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Wednesday, May 21, 2008

Time For A Carbon Tax?

Vox Pop (a Chicago Tribune blog) has an article up claiming it's time for a carbon tax in the US to reduce global warming, and discourage the use of carbon based fuels, and help ease oil consumption.

First, the writer ignores (nearly completely) the fact that any carbon tax will be passed on to consumers. Wake up, that's how it works, it becomes a "cost" and prices are adjusted to deal with it.

The other problems are three fold, as we've seen lately more scientific groups are questioning the underlying premises of global warming. Secondly, we have no coherent energy policy in place to reduce carbon based fuels use. Finally, we are no longer the driving force behind energy prices going up. Former third world countries like China and India are driving up the price of oil as their consumption grows.

On the first point, even if global warming is a hoax, development of altnerative, cleaner burning fuels isn't a bad idea. Forcing it through taxation, which is really forcing the choice of staying in the US and moving to China or India or Mexico, without a carbon tax is not great for staying competitive.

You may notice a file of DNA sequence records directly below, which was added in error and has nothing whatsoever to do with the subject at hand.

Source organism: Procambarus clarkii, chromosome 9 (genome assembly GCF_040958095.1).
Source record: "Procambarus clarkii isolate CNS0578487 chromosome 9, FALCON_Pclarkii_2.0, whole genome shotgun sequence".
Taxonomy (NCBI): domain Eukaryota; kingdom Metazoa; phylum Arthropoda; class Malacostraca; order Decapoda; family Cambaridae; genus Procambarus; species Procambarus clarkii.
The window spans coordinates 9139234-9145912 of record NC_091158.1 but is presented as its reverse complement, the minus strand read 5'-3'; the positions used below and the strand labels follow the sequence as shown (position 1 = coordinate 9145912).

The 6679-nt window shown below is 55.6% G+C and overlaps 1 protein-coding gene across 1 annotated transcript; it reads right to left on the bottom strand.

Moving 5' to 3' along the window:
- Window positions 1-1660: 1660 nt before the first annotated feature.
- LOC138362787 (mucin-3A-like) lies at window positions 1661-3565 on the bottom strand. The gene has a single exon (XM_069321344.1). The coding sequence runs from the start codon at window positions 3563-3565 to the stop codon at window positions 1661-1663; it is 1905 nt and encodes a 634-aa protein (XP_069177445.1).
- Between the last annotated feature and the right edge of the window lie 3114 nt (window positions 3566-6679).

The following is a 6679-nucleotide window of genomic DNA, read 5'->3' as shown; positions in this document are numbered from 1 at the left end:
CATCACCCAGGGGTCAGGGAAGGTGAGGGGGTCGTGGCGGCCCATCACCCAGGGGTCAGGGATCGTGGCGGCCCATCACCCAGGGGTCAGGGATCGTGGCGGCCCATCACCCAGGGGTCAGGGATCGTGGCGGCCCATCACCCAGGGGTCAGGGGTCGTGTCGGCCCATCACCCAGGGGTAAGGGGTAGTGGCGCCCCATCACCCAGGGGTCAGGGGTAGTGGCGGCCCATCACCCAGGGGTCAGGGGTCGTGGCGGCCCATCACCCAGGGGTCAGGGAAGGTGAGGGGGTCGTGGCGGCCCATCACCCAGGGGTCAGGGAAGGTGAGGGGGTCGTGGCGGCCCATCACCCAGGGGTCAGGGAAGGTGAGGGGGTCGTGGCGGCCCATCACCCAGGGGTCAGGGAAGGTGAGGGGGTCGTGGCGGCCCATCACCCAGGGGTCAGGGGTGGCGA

As far as energy policy, we need a system that lets energy companies get off of carbon based fuels without the litigation/NIMBY runaround they have now. Why are we building coal fired plants when nuclear are more efficient and less costly over their life? Because it costs less in litigation, and takes less time to get them on line.

States like Wisconsin have mandated 10-15% of electricity sold in the state come from "renewables" in the next decade or so. But the state is also a tort hell, and everytime someone wants to build a windmill the protectors of bats and geese show up to stall them. And let's face it, the north ain't a great place for solar farms.

We also need a policy that encourages domestic production of oil (as pointed out by Vox Pop), instead of hampering it at every turn.

On the final point, our increased taxes will have no effect on the increased use in newly emerging economies in Asia and Eastern Europe. In fact, if behavioral patterns of business hold up, a US Carbon Tax would probably INCREASE use in those countries, as companies expanded or moved to them, expanding their economies.

The biggest problem with the carbon tax debate is that the US editorials and environmental elitists don't get that it's not 1950 anymore. We aren't the only engine in the world economy like we were then. There are places other than the US and Western Europe who are also helping to drive oil prices, and polute the world. Those places will benefit from bad US energy policy, just like the Middle East and Hugo Chavez do today.

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